This article was published more than 4 years ago. Some information in it may no longer be current.
We were inspired to write about Amazon.com Inc. after reading a recent article in The Globe and Mail profiling the stock. The contributor acknowledged that the company generates razor-thin profit margins and that the stock trades at a "ridiculously high" price-to-earnings multiple (192 to be exact). However, the article's conclusion was that despite the high P/E, the stock was worth purchasing as it was likely to be even more pricey a year from now. That advice left us scratching our heads and eager to share a different perspective on Amazon as a potential investment.
While the future is always uncertain, let's be generous and assume that over the next five years, all of the following things transpire at Amazon (we would characterize this as an optimistic scenario):
- Revenue continues to grow at 20 per cent a year;
- Profit margins triple from 1.6 per cent at present to 4.9 per cent;
- The company doesn’t issue any more stock options;
- Amazon is able to finance its growth without issuing any additional shares.
If all of that happens, Amazon will earn approximately $32 (U.S.) per share in 2021. At the recent share price of $839, this implies a 26 times price-to-earnings multiple on those future earnings. By comparison, one of the best retailers in the world – Costco Wholesale Corp. – currently trades at a 30 times price-to-earnings multiple. In other words, even if things go very right for Amazon, shareholders may not earn a satisfactory return given the current stock valuation.
Now, what could go wrong? First, the law of large numbers suggest that Amazon will likely struggle to maintain its current 20 per cent revenue growth rate for the next five years. Second, even the best of retailers struggle to earn a 4.9 per cent profit margin. For example, Costco earns about a 2 per cent profit margin. Finally, dilution via stock options is virtually guaranteed. From our perspective, the risk/reward proposition for Amazon is markedly unattractive.
Recommending the stock based on a different view of how the future will unfold for Amazon is perfectly legitimate. For example, rapid expansion of higher margin services such as Amazon Web Services could cause future profit margins to exceed our 4.9 per cent "optimistic" assumption. Unlikely in our view, but still feasible.
However, recommending the stock because it is likely to be even more pricey a year from now isn't. In fact, this has a name in the investment industry. It's called the greater fool theory. We would posit that this is not investing, it is pure speculation. Amazon may ultimately turn out to be a profitable investment – only time will tell. But for GreensKeeper and our clients, we will take Charlie Munger's advice and simply pass.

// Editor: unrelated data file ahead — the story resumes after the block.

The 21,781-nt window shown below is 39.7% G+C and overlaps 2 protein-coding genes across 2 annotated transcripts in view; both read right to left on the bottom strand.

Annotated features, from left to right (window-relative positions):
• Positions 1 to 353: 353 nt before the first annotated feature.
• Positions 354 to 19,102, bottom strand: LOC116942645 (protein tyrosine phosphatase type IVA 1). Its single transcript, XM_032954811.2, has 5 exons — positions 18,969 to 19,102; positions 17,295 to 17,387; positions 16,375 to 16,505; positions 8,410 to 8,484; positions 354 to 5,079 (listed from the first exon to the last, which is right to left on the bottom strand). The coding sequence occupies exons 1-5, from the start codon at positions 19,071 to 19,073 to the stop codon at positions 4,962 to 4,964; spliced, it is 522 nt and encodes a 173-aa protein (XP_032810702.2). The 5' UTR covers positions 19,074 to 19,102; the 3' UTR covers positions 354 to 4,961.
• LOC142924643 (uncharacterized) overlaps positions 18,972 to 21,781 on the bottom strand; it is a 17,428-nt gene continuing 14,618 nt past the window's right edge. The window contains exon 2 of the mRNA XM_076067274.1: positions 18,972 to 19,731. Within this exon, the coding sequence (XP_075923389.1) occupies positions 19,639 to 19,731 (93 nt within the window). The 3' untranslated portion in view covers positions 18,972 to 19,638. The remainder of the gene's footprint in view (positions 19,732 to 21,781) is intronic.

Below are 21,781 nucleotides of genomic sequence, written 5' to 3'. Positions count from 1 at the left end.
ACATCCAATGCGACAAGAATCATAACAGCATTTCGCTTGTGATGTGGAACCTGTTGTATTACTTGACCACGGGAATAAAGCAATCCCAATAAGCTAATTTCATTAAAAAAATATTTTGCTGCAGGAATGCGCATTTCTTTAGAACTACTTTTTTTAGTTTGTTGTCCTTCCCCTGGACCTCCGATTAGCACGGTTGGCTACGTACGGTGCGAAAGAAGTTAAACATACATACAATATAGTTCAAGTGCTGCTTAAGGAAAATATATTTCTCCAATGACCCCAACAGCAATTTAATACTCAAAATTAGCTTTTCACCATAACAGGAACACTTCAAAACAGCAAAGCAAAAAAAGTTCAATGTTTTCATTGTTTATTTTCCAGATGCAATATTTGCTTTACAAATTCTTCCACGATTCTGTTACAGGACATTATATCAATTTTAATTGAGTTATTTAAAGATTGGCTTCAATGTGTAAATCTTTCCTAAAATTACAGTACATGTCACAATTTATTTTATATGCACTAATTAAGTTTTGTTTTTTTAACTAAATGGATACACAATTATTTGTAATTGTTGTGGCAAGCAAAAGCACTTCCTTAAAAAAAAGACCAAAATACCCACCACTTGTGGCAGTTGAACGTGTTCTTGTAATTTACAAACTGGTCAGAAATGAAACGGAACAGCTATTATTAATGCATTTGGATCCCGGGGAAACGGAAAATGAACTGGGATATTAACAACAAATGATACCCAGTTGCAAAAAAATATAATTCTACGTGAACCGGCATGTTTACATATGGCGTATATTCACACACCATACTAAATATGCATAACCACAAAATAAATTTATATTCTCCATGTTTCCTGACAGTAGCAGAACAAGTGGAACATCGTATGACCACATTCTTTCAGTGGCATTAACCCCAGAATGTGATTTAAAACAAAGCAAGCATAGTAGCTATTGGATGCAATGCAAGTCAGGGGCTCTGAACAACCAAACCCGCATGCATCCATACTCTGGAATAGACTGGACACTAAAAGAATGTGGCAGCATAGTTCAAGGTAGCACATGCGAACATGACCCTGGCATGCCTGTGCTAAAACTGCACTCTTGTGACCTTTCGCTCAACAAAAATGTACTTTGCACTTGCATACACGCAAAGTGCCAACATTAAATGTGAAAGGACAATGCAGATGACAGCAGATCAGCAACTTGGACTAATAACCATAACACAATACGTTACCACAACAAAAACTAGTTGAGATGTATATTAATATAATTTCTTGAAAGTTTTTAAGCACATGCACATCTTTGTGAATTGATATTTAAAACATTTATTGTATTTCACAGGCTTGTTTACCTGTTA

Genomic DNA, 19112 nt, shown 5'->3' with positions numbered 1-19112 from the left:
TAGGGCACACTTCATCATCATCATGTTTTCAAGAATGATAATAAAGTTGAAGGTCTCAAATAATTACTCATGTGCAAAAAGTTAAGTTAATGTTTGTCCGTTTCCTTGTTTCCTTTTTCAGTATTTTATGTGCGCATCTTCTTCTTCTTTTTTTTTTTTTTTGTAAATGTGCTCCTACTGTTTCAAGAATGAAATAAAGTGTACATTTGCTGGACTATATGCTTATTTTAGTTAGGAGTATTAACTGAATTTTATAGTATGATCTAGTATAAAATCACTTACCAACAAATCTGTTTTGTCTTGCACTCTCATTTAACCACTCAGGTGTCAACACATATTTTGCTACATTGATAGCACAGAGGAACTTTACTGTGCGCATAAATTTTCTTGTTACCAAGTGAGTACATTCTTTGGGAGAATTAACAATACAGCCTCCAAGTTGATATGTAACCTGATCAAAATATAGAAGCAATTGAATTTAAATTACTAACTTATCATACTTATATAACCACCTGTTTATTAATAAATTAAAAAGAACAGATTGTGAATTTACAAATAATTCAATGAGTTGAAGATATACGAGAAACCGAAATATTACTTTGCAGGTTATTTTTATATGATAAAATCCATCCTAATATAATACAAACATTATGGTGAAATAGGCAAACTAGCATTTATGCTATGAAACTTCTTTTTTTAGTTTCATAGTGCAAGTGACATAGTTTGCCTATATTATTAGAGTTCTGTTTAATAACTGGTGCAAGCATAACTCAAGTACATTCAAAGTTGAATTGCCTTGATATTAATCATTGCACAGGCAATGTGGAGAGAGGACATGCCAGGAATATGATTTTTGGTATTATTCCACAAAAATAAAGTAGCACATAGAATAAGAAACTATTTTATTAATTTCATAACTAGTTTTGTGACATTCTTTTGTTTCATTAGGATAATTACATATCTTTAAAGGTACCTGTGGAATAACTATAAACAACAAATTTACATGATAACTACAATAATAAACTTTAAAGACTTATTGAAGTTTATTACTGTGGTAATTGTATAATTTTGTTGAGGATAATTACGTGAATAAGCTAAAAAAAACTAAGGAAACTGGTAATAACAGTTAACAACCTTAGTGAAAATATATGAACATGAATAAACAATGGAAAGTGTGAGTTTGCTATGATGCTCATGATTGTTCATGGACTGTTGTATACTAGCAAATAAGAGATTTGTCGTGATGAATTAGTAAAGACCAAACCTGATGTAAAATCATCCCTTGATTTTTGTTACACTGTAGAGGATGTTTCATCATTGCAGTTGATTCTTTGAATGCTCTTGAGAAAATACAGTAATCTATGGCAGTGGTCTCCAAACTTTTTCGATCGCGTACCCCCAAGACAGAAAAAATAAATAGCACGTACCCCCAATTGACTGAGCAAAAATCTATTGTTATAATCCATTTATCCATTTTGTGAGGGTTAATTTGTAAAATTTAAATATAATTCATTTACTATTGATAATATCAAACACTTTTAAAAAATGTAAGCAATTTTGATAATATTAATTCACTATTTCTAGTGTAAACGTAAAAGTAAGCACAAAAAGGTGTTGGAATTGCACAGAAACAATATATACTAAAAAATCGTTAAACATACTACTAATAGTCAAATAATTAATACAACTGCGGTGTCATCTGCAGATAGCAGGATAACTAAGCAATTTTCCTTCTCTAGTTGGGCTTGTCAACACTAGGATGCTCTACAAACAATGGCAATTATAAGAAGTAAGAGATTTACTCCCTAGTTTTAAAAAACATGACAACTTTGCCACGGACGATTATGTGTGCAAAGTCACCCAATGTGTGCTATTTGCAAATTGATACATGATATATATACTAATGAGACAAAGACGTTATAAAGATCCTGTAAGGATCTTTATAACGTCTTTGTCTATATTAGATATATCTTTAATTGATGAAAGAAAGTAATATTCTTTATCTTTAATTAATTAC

"I think part of the popularity of Berkshire Hathaway is that we look like people who have found a trick," Mr. Munger once said. "It's not brilliance. It's just avoiding stupidity." One component of compounding capital is avoiding unforced errors. With a broad investment universe in which to look for value, we prefer putting our money to work when the odds of a favourable outcome are decidedly in our favour.
The Amazon case study also highlights another important investing concept. Despite our distaste for the stock at current prices, we wish to be clear on one point. Amazon is an amazing company. Under chief executive Jeff Bezos's visionary leadership, the company continues to grow rapidly by reinventing retail and online business services. As consumers, we are big fans as our many orders of the past year will attest. It is the valuation with which we take exception.
Successful investors understand it is important to know the difference between a great business and an attractive investment. After all, even the best business is not worth an infinite amount of money. They also know that it is when you are able to purchase a stock at a steep discount to its true worth or intrinsic value that you experience truly superior investment returns while also mitigating risk.
Michael McCloskey is the founder and president of GreensKeeper Asset Management. GreensKeeper and certain accounts managed by it may hold long equity positions of a profiled company and may from time to time trade in these securities.